from the not-so-smart dept
Yet another vehicle heavily advertised as being “smart” has proven to be notably less secure than its older, dumber counterparts. This week, researchers discovered that flaws in the Mitsubishi Outlander leave the vehicle’s on-board network vulnerable to all manner of hacker attack, allowing an intruder to disable the alarm system, drain the car’s battery, control multiple vehicle functions, and worse.
The app for most “smart” vehicles connects to a web-based service hosted by the manufacturer. This service in turn connects to a GSM module inside of the automobile, letting a user control the vehicle from anywhere. While convenient, this has proven to be problematic when poorly implemented — something Nissan recently discovered after the company failed to implement any real authentication, letting an attacker use the Leaf app to track a driver’s driving behavior, physically control the Leaf’s heating and cooling systems, and drain the car’s battery.
Analysis of the Mitsubishi Outlander’s security flaw found that Mitsubishi did things differently, requiring users connect to an on-board Wi-Fi hotspot before controlling the vehicle using the associated app (presumably to save money on an online hosting service). But the researchers found that the Wi-Fi key was relatively trivial to hack:
“The Wi-Fi pre shared key is written on a piece of paper included in the owners’ manual. The format is too simple and too short. We cracked it on a 4 x GPU cracking rig at less than 4 days. A much faster crack could be achieved with a cloud hosted service, or by buying more GPUs.”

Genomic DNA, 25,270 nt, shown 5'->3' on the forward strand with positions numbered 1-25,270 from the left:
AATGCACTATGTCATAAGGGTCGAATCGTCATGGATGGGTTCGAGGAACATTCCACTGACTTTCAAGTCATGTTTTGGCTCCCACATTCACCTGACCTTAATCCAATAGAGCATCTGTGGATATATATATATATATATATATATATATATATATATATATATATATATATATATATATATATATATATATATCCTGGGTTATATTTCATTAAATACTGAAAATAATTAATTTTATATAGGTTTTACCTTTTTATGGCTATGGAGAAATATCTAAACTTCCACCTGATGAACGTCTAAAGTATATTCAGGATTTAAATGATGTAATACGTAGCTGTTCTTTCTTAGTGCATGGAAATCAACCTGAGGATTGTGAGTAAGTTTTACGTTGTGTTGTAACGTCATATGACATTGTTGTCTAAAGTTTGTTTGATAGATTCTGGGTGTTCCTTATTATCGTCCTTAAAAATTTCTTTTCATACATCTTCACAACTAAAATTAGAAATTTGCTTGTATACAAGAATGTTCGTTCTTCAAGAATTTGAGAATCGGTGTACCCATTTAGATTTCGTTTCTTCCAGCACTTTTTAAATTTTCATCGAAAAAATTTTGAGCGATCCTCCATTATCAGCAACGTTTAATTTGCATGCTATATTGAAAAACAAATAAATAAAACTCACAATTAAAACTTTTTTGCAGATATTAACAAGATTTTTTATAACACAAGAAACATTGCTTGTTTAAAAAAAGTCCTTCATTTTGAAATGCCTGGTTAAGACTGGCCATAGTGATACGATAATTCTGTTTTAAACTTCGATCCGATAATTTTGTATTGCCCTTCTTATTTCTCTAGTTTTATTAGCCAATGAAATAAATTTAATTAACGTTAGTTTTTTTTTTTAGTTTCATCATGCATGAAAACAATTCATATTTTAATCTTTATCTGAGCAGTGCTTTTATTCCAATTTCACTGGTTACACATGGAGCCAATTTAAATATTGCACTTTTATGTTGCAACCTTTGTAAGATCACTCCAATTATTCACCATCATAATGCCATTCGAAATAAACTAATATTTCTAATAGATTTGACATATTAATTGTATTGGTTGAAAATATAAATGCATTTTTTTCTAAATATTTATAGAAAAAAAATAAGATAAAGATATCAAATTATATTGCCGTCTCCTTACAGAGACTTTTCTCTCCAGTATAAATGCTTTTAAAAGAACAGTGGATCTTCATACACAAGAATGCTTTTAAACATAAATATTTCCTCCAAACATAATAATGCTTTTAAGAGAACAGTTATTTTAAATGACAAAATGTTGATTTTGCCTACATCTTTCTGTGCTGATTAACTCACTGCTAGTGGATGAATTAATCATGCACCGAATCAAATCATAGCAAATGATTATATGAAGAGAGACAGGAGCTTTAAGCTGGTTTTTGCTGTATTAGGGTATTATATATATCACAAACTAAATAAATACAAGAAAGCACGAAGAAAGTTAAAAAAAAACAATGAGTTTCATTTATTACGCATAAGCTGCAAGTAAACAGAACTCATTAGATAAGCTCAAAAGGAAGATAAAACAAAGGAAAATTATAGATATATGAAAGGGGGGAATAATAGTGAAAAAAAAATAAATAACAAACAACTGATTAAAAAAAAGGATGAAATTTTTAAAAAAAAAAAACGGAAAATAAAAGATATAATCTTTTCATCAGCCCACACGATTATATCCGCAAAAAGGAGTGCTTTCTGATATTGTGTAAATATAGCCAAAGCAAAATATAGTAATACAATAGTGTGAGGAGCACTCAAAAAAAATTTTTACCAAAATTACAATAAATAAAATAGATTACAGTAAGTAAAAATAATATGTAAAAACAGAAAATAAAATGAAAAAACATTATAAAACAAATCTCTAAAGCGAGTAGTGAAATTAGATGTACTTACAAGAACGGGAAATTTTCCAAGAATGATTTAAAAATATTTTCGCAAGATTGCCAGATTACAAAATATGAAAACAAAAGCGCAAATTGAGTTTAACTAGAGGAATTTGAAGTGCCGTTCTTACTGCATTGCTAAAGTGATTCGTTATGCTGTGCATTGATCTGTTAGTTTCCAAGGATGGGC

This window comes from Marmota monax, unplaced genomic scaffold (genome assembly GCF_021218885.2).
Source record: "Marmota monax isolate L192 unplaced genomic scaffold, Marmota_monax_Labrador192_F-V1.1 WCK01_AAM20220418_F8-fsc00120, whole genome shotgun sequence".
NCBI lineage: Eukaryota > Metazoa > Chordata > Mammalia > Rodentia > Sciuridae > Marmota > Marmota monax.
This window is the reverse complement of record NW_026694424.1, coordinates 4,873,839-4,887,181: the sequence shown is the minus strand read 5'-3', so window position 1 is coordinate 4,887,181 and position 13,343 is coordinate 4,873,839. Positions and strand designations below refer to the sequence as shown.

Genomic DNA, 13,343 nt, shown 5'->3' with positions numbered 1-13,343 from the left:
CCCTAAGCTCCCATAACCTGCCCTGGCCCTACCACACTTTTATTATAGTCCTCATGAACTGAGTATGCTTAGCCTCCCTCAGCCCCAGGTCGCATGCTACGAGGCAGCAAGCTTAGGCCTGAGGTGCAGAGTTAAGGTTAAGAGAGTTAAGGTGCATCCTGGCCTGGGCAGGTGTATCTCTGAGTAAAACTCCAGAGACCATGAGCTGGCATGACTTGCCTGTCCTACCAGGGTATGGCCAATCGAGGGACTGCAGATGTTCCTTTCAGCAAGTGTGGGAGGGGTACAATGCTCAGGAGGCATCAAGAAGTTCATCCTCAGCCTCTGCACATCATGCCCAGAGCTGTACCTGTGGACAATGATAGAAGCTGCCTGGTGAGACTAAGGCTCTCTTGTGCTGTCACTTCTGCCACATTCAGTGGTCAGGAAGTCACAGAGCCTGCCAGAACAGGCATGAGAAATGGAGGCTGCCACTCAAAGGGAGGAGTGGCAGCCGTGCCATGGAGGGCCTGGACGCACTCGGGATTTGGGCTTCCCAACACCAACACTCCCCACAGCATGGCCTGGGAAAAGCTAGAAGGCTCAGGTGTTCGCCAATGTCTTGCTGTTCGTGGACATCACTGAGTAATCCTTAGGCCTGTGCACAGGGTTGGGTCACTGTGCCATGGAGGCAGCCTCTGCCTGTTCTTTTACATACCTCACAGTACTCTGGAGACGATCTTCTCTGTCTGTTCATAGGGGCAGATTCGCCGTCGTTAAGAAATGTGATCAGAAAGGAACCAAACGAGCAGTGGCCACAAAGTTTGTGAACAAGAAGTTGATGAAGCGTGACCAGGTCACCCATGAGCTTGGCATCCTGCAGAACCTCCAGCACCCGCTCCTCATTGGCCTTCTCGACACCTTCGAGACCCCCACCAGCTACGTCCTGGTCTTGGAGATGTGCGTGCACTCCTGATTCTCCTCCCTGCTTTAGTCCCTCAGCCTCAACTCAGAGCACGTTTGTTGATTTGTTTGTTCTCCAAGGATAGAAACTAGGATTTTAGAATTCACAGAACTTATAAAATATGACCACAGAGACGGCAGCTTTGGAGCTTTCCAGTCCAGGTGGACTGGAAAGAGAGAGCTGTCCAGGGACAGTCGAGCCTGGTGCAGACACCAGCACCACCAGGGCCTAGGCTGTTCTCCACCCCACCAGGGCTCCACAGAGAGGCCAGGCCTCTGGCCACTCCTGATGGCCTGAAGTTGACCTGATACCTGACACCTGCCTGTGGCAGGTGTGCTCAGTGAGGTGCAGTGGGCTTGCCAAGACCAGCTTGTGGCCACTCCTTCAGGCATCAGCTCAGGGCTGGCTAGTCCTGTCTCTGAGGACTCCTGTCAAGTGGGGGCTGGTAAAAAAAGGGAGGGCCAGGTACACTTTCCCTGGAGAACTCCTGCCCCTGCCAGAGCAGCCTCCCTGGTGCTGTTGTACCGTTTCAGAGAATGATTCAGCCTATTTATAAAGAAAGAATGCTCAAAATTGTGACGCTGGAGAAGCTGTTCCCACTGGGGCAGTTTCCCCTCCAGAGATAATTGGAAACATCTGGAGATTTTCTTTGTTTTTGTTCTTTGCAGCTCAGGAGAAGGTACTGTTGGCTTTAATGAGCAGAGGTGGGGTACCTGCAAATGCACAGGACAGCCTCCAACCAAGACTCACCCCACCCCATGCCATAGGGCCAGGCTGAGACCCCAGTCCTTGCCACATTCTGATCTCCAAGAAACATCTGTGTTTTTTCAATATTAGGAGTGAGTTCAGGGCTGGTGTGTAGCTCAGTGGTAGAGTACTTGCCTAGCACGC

Given the embedded access point has a unique SSID, an attacker can use public resources like Wigle.net to easily geolocate any Outlander PHEVs they might like to target. With the PSK and the SSID, the security firm was able to compromise the remainder of the car’s rudimentary security using a man-in-the-middle attack to sniff the traffic flowing between the car and the app. Once inside, researchers noted that like the Leaf hack they could drain the car’s battery, turn various vehicle functions on and off, and turn off the alarm. But they also note the vulnerability goes much deeper than with the Leaf:
“Once unlocked, there is potential for many more attacks. The on board diagnostics port is accessible once the door is unlocked. Whilst we haven’t looked in detail at this, you may recall from a hack of some BMW vehicles which suggested that the OBD port could be used to code new keys for the car. We also haven’t looked at connections between the Wi-Fi module and the Wi-Fi module and the Controller Area Network (CAN). There is certainly access to the infotainment system from the Wi-Fi module. Whether this extends to the CAN is something we need more time to investigate.”
Like with so many vulnerabilities, the researchers say that when they brought the problem to the attention of Mitsubishi, the company showed “disinterest” in a dialogue. At least until they contacted the BBC, at which point Mitsubishi got chatty:
“Initial attempts by us to disclose privately to Mitsubishi were greeted with disinterest. We were a bit stumped at this point: As so often happens, the vendor takes no interest and public disclosure becomes an ethical dilemma. So, we involved the BBC who helped us get their attention. Mitsubishi have since been very responsive to us! They are taking the issue very seriously at the highest levels.”
We’ve noted for a few years now that in-car security — as with most products on board the “internet of things” hype train — is aggressively atrocious. And it’s not really clear it’s getting any better despite several government warnings and bad press. Many car manufacturers still aren’t quick to respond to disclosures, and even if they can, they often take far too long to patch problems when found. That’s of great benefit to government, private or criminal entities that surely appreciate the easy new way to spy on, stall or even potentially kill via methods most police departments likely don’t have the chops to adequately investigate.